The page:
* "He who rests at Rome (48) for kissing ye Pope's Toe shall be banished for his folly to the cold island of Iceland (4) and miss three turns." This was the kind of excitement that awaited players of A Journey Through Europe, a game launched 255 years ago and acknowledged to be the first British board game. Eight shillings got you a cloth-backed map and a set of instructions (or 'Explanation') that promised an educational spin around the Continent.
* The game was invented by John Jefferys and manufactured by Carrington Bowles, a map publisher looking to enhance its product line. Back then, dice were associated with gambling and thus deemed to be a morally dubious way of generating random numbers, so players were instructed to use a teetotum, or spinner, to play the game. Starting at York, you travelled to Scotland, clockwise through Scandinavia, Russia, Eastern Europe and the Mediterranean before heading back to Blighty.
* While an innovative game, there were antecedents. The Game of Goose, or Jeu de l'Oie, was an old folk game that involved throwing dice and moving that number of spaces; if you landed on a goose you could move the same number of spaces again. Jefferys literally put the game on the map, with the geese replaced by towns where Kings resided, eg Copenhagen, Berlin, Constantinople and so on.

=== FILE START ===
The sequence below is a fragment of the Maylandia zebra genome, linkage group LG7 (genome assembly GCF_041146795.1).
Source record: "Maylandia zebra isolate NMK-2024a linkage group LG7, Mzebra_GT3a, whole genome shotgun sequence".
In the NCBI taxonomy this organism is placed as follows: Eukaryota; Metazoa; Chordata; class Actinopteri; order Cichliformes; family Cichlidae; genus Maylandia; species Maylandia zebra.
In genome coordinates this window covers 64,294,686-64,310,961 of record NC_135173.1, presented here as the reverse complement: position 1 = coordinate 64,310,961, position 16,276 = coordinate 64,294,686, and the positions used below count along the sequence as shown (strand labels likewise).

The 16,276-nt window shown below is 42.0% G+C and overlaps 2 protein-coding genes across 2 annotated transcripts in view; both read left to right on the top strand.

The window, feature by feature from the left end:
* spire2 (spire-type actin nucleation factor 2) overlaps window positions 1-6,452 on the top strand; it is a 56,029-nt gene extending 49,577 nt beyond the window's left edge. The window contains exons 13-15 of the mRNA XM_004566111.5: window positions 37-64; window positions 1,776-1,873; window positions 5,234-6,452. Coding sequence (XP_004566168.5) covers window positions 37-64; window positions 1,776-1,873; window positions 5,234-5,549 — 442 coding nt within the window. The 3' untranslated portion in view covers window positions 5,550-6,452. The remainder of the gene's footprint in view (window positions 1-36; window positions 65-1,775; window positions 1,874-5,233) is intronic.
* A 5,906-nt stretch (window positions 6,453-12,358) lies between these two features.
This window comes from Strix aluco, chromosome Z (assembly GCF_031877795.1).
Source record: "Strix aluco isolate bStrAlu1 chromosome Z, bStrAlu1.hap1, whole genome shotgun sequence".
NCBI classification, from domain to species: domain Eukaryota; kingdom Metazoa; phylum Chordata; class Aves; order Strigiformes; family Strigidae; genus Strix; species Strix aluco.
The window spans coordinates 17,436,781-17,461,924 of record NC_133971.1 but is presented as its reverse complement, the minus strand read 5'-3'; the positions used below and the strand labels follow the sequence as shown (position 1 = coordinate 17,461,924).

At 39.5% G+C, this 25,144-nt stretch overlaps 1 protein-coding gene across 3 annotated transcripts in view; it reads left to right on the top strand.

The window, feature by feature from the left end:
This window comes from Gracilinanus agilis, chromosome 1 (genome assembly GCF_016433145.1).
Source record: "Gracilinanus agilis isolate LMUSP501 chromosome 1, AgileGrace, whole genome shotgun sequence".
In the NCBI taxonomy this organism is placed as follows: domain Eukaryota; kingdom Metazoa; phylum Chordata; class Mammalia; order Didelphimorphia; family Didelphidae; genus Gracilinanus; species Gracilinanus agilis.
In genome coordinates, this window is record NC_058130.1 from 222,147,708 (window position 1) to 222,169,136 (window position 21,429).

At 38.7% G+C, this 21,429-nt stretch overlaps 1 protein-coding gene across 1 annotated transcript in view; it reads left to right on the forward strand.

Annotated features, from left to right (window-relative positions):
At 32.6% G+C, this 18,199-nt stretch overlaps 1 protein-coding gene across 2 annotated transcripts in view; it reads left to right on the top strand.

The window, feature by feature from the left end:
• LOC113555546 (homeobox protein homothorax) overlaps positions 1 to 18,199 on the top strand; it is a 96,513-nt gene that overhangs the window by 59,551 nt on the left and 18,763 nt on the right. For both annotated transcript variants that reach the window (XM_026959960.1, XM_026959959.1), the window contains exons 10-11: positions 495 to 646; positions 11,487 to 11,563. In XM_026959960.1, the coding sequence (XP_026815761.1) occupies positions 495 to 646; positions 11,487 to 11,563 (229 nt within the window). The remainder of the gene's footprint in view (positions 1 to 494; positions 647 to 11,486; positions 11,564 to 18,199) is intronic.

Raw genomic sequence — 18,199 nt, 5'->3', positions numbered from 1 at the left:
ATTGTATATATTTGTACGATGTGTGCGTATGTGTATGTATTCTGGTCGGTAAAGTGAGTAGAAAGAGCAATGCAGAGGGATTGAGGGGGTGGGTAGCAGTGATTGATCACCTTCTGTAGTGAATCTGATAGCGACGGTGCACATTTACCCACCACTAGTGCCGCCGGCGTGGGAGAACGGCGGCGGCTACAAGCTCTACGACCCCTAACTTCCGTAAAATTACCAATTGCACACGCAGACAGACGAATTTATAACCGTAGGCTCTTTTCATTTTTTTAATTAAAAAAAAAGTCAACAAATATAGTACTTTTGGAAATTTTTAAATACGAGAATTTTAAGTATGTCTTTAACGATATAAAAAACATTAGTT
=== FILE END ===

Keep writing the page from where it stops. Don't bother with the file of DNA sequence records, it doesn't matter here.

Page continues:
* Hazards were there aplenty: your arrival in Venice meant skipping a turn while you looked at the Rialto; while landing on Mainz obliged you to wait a turn to observe the noble art of printing. Whoever spun the number that landed them precisely on the 77th space, London, won the game, and got to kiss the King's hand and be knighted. Personally, I'd rather pass Go and collect 200 quid, but each to their own.